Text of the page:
March 5, 2015
In both cases you have original films that were not intended to be the start of a long running series. They were both low budget horror flicks that exploited gored special effects and both having something of a twist at the end. They were surprisingly poplar, spawned a long running series, and both were popular targets of the MPAA as they looked to protect the sensitivities of the mainstream. Also, there has been a bit of a love/hate relationship between horror fans and critics over the content, relevance and entertainment value.
I have never been the biggest fan of the series. It seemed, to me, hat he more movies that came out, the more they tried to tie everything together, a sneeze in part two will have repercussions on a life in part six, or some such nonsense. Still, I respect the act they tried to make this big epic series out of it. I also give it credit for being hat movie that helped break us out of the PG-13 horror rut that we fell into post-Scream.
I do like the first Saw. It takes a pretty simple premise and holds the interest of the audience. It was never shy about tossing around some blood, although you could see they danced around some ratings restrictions and perhaps some budgetary constraints. They managed to get a solid cast, with the likes of Danny Glover, Cary Elwes, and Dina Meyer. The writer/director team of Leigh Whannell and James Wan deliver some energy and excitement.
Saw is built on the reveal. It is not so much a twist, as it is a revelation of the true mastermind behind the plot. I think I could poke holes in it, like how was he able to stay so still, where was the trigger for the shocks, and things of that nature, but there is a little sleight of hand going on as they keep the pace moving to distract you from whatever inconsistencies there might be. To their credit, they do run it petty tight throughout the majority.
The idea behind Jigsaw is a unique one as well. So many horror/thriller killers/madmen/psychos/monsters are built on revenge or hatred that Jigsaw's reasoning is a little refreshing. Here you have a bad guy who has been given a raw deal and feels that people take life for granted,not really respecting what they have, especially those who have made poor choices in their lives. So, he devises these games of death as a test to make them think more about their life and not take it for granted. Sure, he is still nuts, but it is an interesting way to develop your villain.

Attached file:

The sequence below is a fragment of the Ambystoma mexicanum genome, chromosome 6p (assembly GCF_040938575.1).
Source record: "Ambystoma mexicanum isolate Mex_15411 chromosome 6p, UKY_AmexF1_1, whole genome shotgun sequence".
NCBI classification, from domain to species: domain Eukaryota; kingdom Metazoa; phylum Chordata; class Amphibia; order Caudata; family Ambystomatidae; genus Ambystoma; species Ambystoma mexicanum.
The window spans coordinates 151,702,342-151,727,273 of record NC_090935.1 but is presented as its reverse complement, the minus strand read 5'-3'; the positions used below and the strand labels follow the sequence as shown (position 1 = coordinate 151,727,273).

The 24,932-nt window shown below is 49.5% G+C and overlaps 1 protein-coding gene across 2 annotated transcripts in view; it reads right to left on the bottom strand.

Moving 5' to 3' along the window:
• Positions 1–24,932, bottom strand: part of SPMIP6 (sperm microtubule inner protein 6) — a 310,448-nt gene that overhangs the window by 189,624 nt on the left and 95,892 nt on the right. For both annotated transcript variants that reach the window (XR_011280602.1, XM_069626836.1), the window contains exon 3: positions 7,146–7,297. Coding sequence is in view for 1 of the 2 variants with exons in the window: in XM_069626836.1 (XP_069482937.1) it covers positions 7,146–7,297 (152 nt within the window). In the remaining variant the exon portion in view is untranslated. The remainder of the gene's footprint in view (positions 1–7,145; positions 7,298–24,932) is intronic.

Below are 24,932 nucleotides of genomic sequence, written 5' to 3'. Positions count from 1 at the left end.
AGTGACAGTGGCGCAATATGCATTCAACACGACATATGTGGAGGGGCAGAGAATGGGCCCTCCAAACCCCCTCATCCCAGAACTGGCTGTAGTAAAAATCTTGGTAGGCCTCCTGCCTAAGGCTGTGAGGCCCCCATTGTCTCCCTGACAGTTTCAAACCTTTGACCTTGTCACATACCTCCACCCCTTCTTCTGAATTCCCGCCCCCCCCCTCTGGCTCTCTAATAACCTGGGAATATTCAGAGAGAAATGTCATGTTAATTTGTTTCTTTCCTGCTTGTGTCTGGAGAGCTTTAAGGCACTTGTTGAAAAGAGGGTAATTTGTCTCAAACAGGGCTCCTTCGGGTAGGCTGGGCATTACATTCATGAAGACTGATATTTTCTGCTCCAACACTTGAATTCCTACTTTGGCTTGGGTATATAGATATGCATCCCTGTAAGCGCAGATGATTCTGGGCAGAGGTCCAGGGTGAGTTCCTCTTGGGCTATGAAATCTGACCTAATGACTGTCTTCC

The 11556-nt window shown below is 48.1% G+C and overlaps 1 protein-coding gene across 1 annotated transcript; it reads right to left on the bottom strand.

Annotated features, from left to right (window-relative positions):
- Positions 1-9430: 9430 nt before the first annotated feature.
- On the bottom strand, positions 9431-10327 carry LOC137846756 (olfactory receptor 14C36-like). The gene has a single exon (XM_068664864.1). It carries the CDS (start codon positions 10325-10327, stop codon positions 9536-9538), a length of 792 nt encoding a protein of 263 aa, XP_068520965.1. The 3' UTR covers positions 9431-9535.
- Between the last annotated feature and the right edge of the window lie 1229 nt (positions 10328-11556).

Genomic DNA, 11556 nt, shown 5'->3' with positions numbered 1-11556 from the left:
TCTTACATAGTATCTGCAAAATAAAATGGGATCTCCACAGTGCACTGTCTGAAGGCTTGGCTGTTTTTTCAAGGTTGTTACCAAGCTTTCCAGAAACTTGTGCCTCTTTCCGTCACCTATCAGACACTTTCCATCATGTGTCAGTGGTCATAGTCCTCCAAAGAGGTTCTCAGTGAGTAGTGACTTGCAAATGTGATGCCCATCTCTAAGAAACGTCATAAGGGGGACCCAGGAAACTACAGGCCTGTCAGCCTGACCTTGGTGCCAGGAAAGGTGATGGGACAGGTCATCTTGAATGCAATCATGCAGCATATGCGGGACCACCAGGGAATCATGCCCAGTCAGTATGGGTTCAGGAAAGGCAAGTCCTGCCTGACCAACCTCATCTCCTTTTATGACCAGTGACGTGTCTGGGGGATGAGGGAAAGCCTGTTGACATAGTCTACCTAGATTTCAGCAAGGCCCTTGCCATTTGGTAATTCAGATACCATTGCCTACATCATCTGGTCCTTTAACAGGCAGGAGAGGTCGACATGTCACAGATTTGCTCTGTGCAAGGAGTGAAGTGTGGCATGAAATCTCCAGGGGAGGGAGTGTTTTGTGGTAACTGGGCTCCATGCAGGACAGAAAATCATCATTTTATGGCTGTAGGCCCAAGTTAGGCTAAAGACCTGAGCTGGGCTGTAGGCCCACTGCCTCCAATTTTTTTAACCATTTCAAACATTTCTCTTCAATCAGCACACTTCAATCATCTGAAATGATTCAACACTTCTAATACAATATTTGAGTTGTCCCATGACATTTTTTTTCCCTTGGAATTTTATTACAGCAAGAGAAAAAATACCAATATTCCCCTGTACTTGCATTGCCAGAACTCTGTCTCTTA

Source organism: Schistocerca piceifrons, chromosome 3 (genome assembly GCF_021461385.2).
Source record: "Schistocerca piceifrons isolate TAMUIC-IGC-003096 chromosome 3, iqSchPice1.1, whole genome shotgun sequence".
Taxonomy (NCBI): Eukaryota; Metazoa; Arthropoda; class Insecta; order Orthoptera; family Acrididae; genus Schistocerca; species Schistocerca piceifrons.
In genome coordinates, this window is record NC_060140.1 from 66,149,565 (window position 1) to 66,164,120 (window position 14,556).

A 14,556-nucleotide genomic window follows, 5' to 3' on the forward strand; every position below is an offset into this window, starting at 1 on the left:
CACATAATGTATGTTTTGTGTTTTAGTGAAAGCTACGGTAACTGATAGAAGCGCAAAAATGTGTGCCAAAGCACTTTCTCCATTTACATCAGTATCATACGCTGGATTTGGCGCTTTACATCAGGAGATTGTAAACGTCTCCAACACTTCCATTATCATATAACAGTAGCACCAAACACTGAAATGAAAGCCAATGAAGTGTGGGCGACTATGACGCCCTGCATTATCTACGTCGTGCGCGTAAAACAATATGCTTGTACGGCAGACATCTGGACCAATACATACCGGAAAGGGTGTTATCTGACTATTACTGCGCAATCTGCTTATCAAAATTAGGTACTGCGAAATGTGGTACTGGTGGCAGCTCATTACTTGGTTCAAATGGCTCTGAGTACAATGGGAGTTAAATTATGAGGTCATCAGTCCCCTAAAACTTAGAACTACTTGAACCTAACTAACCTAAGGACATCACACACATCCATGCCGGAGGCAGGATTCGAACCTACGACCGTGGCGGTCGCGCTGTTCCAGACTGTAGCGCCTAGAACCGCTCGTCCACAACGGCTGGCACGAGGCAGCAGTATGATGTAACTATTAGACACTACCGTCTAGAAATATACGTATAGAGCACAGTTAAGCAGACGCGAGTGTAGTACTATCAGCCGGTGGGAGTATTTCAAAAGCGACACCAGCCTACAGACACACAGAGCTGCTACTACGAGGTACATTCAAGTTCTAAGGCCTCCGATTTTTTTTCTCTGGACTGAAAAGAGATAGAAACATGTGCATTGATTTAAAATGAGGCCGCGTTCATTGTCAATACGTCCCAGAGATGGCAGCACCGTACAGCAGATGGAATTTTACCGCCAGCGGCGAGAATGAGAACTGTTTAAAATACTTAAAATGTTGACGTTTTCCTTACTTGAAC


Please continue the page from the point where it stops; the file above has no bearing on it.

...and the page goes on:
The movie itself is solid, it is well paced, has more or less decent acting, and springs the surprise at the end really well with some nicely constructed tension. I doubt I will ever completely love it, but there is a lot to admire about this film on its own. It helped to usher in some R-rated horror, put a little blood back on the screen. And, to be honest, it is well constructed. I think it has suffered some backlash from the sequels, but that doesn't change it from working and being effective.
I would say my revisit was a success, I do not think it changed my point of view much, but what are you going to do? Saw can be considered a landmark film, whether you like it or not. It also introduced us to a solid filmmaker in James Wan.
I also reserve the right to revisit again with more thoughts and perhaps a more formal review.... And look, I made it all the way through without mentioning torture-porn! ah, dammit...
Posted by Christopher Beaumont at 3/05/2015 08:10:00 PM
Labels: 2000s, 2004, Danny Glover, Dina Meyer, Horror, James Wan, Leigh Whannell, Revisitation, Serial Killer, Thriller, Tobin Bell
Chris has been an avid movie watcher for decades, getting into the writing game in 2004. Since that time he has contributed to a number online publications as well as running CriticalOutcast.com. In addition to movies, Chris is a big fan of music, particularly metal, and will never give up hope on his beloved Mets.